Will Wieden’s ‘food dancing’ deliver for Sainsbury’s?

Over the (mostly) AMV years Sainsbury’s advertising has been noted for its measured, even stately mien.

This was invented by the late David Abbott, who also wrote most of the ads in the early days. Sainsbury’s stood for middle class values to which millions of customers aspired. Some things have changed a bit over the years but the overall tone has remained broadly similar. Last year’s parting shot from what’s now AMV BBDO, its high-scoring Christmas animated commercial, was part of the same tradition.

Now though the account has moved to Wieden+Kennedy and, while the agency may now be a venerable resident of Shoreditch, its commitment to all things ‘yoof’ is as strong as ever. Delivered in spades in its debut Sainsbury’s campaign ‘Food Dancing.’ It’s obviously hoping MysDiggi’s ‘Yum Tum Yum will be a viral hit.

Sainsbury’s director of brand communications Mark Given says: “The excitement and energy created by our #fooddancing film is the perfect antidote to how our customers tell us they feel in January. Why should one month of the year have less opportunity to live well than any other? Having fun in the kitchen is a big part of living well. Whether you are whipping up your signature dish or just having a cheese sandwich, making something to eat is a joy. So let’s celebrate it.”

W+K creative director Sophie Bodoh says: “We didn’t want to tell people how to live well. We wanted to celebrate real people who are already living well in kitchens all over the country.”

Colleague Scott Dungate says: “Key to our approach was creating a strong look and feel. We think authentic black and white portraiture, vibrant colourful food overlay, and big, bold orange type is a great way to give Sainsbury’s real freshness and energy in a very crowded category.”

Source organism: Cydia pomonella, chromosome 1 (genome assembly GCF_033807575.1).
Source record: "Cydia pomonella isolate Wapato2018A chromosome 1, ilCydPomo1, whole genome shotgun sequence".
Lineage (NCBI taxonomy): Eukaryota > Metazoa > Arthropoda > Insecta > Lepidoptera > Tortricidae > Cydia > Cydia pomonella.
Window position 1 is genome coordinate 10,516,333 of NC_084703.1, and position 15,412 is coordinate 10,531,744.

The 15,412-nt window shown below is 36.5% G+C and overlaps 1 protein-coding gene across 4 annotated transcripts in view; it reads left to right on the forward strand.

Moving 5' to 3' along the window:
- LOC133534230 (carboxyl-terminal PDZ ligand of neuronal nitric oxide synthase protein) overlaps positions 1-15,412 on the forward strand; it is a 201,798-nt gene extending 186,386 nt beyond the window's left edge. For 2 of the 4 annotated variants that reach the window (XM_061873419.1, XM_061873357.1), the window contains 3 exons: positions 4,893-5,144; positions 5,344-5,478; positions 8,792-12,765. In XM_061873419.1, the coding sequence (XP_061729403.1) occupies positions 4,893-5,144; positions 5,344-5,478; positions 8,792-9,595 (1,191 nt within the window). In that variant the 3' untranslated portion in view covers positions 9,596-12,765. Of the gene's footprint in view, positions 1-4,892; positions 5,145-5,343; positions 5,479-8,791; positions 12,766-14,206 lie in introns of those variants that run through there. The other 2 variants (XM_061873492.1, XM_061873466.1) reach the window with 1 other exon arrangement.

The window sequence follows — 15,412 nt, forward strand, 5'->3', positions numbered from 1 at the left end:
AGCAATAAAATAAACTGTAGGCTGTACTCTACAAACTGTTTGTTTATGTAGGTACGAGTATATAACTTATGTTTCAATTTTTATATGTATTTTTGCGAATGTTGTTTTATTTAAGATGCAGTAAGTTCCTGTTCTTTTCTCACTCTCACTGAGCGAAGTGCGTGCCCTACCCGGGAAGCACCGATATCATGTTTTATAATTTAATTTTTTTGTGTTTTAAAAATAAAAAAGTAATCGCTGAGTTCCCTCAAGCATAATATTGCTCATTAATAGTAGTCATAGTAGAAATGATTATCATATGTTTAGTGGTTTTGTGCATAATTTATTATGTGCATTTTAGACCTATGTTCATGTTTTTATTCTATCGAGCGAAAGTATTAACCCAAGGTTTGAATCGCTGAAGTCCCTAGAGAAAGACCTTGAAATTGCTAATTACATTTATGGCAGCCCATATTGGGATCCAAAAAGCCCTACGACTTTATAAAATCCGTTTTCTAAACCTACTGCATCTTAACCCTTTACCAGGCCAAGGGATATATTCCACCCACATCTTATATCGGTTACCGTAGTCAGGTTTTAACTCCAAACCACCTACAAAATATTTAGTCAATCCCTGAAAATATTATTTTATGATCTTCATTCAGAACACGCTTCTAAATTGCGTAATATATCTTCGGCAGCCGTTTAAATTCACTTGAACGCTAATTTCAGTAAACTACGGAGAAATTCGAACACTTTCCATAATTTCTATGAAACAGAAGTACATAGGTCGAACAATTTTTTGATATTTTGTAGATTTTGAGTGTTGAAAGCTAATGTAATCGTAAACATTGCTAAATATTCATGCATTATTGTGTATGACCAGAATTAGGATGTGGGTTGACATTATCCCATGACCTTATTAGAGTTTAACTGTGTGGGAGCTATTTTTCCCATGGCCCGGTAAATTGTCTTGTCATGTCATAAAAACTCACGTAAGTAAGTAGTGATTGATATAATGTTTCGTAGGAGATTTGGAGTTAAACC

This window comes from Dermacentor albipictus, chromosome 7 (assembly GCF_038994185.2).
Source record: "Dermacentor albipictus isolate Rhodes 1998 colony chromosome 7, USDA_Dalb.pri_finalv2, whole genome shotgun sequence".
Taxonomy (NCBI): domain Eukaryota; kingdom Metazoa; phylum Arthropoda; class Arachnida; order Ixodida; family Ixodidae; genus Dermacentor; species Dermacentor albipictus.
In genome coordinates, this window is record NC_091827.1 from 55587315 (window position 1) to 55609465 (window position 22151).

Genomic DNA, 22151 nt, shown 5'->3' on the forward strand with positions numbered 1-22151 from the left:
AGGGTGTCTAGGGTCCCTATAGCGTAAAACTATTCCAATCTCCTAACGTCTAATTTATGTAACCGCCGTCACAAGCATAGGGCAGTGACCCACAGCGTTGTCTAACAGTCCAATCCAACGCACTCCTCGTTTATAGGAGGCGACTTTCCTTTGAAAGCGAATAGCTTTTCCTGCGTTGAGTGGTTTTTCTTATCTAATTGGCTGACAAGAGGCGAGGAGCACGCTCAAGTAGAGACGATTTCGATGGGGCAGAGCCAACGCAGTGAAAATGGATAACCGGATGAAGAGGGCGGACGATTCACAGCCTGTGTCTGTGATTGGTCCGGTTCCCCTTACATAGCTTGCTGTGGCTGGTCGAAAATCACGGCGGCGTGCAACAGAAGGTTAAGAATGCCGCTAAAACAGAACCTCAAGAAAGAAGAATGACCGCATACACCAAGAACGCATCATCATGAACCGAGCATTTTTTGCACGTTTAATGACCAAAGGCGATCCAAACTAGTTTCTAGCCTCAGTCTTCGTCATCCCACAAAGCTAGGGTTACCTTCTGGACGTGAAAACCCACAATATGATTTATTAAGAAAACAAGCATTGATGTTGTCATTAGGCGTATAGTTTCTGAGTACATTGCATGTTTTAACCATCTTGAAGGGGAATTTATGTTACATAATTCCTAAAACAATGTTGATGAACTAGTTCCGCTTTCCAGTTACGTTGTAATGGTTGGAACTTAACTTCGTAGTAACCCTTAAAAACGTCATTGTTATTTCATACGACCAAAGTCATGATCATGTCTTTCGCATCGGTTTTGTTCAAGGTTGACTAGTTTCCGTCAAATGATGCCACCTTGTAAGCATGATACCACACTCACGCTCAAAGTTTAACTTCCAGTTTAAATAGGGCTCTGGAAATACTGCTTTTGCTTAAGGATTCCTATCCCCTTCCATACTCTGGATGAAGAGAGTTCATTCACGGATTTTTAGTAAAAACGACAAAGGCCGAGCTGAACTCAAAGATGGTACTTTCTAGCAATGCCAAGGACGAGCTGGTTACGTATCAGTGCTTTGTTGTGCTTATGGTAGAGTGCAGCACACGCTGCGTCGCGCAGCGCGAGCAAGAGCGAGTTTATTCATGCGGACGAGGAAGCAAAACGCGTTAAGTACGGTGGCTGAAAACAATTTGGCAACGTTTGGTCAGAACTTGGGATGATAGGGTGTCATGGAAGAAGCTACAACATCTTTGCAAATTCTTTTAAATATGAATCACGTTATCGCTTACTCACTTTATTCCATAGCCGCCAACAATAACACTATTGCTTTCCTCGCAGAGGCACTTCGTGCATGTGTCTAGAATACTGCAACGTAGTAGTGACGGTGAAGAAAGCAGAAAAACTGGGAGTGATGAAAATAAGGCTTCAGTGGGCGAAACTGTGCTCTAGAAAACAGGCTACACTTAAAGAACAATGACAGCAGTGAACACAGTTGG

There’s lots of multi-media stuff too, with the aid of Analogfolk, Gravity Road and Seven, including the first Spotify Branded Moments in the UK.

A lot riding on this then, for W+K as well as Sainsbury’s. W+K has been gradually returning to form after its Tesco travails. Sainsbury’s has a fight on its hands against a renascent Tesco on one hand and the discounters on the other.

So what would the great copywriter have made of this?

“Hmm. Rather frenetic but really rather good.”

Who are we to argue? Smashed it, as he definitely wouldn’t have said.

MAA creative scale: 9.

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About Stephen Foster

Stephen is a former editor of Marketing Week and London Evening Standard advertising columnist. He wrote City Republic for Brand Republic and is a partner in communications consultancy The Editorial Partnership.


  1. I saw this new Sainsburys ad on TV this morning for the first time.

    My very first thought was “is this the new Lurpak ad?”

    It is uncannily similar to previous Lurpak ads, so it came as no surprise that the same ad agency (W+K) created both campaigns.

    I think W+K have demonstrated a lack of creativity with this new ad, and focusing on the “live well for less” hook could prove fatal. This tag line is not truly representative of the Sainsburys offering – they cannot and do not compete on price. Shoppers looking to “live well for less” know that they are better placed at the discount retailers – Aldi or Lidl. Sainsburys took a significant decision to withdraw their ‘brand match’ offer, because they don’t want to be in a price war with Tesco and Asda (who are both committed to winning business back from the discount retailers).